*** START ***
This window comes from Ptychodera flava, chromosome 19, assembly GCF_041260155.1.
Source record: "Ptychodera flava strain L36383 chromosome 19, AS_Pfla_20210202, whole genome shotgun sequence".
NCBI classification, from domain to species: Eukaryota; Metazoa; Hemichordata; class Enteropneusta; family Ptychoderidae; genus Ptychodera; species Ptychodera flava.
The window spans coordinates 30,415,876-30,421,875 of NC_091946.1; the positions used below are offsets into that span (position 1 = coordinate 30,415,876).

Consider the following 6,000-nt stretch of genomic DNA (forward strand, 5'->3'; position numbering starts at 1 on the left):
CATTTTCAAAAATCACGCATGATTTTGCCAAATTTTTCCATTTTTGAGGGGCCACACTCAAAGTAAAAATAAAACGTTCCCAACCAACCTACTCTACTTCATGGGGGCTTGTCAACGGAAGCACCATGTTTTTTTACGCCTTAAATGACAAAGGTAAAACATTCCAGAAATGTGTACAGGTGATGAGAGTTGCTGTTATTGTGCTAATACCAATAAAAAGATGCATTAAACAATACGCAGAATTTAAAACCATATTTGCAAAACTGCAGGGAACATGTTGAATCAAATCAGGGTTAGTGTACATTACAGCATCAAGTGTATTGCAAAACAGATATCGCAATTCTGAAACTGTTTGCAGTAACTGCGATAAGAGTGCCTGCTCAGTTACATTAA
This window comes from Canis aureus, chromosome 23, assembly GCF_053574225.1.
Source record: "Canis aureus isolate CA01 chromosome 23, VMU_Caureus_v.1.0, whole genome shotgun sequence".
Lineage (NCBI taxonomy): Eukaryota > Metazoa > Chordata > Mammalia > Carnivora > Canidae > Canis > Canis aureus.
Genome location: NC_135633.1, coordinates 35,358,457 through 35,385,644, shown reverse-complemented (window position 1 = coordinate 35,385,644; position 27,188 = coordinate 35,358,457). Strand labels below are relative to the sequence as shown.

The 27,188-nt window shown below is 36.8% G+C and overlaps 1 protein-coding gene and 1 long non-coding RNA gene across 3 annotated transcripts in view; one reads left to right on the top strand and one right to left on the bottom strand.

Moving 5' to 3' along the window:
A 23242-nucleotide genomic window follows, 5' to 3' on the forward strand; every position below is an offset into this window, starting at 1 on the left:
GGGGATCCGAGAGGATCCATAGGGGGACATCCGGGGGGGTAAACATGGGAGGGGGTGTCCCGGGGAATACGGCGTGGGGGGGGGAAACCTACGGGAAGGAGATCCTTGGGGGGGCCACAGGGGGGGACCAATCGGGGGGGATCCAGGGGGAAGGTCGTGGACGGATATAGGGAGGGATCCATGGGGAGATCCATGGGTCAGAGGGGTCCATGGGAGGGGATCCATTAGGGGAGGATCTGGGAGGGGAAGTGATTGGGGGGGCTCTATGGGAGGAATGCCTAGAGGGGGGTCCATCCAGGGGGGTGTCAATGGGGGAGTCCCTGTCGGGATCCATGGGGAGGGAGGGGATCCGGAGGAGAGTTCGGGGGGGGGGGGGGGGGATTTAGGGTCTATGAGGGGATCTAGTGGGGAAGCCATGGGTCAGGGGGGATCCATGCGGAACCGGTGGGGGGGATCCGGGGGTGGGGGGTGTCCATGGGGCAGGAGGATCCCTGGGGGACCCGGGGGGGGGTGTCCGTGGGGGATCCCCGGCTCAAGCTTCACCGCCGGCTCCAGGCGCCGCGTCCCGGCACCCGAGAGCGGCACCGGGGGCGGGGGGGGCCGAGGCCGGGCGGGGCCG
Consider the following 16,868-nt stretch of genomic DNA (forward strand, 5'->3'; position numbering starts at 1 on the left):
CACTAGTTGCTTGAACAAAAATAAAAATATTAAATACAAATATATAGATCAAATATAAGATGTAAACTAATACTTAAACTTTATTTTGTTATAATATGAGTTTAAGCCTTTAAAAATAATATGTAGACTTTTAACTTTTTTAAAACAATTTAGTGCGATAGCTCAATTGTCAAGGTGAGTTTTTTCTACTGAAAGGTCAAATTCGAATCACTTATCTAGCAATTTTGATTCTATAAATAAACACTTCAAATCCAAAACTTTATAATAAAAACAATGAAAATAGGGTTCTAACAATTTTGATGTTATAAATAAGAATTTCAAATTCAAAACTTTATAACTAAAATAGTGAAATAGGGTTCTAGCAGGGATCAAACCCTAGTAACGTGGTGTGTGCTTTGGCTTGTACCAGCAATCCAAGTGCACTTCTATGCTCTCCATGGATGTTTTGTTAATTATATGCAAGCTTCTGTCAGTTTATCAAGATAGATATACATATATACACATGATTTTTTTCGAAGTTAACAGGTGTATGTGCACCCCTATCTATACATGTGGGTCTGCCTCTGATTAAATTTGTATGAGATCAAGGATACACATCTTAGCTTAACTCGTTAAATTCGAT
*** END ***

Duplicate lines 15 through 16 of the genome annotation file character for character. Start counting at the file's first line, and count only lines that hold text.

Consider the following 16,868-nt stretch of genomic DNA (forward strand, 5'->3'; position numbering starts at 1 on the left):
CACTAGTTGCTTGAACAAAAATAAAAATATTAAATACAAATATATAGATCAAATATAAGATGTAAACTAATACTTAAACTTTATTTTGTTATAATATGAGTTTAAGCCTTTAAAAATAATATGTAGACTTTTAACTTTTTTAAAACAATTTAGTGCGATAGCTCAATTGTCAAGGTGAGTTTTTTCTACTGAAAGGTCAAATTCGAATCACTTATCTAGCAATTTTGATTCTATAAATAAACACTTCAAATCCAAAACTTTATAATAAAAACAATGAAAATAGGGTTCTAACAATTTTGATGTTATAAATAAGAATTTCAAATTCAAAACTTTATAACTAAAATAGTGAAATAGGGTTCTAGCAGGGATCAAACCCTAGTAACGTGGTGTGTGCTTTGGCTTGTACCAGCAATCCAAGTGCACTTCTATGCTCTCCATGGATGTTTTGTTAATTATATGCAAGCTTCTGTCAGTTTATCAAGATAGATATACATATATACACATGATTTTTTTCGAAGTTAACAGGTGTATGTGCACCCCTATCTATACATGTGGGTCTGCCTCTGATTAAATTTGTATGAGATCAAGGATACACATCTTAGCTTAACTCGTTAAATTCGAT